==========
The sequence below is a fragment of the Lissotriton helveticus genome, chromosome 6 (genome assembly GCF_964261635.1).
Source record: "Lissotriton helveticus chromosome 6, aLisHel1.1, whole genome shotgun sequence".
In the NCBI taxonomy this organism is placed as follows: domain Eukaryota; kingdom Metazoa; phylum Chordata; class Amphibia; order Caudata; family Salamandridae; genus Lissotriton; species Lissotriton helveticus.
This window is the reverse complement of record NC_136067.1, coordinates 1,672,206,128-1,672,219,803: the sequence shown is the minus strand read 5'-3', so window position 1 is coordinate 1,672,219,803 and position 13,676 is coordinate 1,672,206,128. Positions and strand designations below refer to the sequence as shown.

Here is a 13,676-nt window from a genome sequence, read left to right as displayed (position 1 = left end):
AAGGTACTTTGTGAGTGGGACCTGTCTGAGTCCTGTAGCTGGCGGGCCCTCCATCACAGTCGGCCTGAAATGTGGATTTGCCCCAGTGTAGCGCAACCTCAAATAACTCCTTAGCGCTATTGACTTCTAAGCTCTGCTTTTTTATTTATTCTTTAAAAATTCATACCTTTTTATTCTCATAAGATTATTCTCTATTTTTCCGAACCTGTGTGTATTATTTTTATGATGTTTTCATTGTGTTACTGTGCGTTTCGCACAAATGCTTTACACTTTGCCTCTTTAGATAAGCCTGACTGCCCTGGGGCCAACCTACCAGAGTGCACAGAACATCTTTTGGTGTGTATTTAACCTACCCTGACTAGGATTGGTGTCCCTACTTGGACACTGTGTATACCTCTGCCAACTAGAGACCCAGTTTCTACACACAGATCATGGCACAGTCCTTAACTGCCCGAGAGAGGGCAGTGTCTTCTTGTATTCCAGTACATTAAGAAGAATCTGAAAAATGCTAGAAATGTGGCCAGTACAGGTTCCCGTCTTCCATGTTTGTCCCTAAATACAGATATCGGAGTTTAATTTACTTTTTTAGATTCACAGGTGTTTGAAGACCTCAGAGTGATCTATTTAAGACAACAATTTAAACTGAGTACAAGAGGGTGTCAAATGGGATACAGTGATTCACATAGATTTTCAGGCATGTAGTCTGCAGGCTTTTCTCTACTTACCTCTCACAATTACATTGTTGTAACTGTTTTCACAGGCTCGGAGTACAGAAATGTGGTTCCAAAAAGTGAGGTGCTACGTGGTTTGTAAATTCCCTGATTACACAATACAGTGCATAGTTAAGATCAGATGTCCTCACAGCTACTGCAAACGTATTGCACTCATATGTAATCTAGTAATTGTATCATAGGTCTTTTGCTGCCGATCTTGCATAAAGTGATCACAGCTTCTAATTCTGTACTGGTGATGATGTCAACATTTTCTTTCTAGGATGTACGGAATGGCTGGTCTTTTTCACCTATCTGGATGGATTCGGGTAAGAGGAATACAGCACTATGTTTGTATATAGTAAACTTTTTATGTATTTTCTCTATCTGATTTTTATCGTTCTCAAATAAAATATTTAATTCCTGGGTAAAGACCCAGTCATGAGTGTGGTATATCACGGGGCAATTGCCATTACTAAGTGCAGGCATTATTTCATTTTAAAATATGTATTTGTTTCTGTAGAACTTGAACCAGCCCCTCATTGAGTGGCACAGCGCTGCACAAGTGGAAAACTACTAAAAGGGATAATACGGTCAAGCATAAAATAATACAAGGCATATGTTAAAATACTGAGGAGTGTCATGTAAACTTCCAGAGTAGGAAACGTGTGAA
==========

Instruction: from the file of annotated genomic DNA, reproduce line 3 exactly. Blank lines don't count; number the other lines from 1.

In the NCBI taxonomy this organism is placed as follows: domain Eukaryota; kingdom Metazoa; phylum Chordata; class Amphibia; order Caudata; family Salamandridae; genus Lissotriton; species Lissotriton helveticus.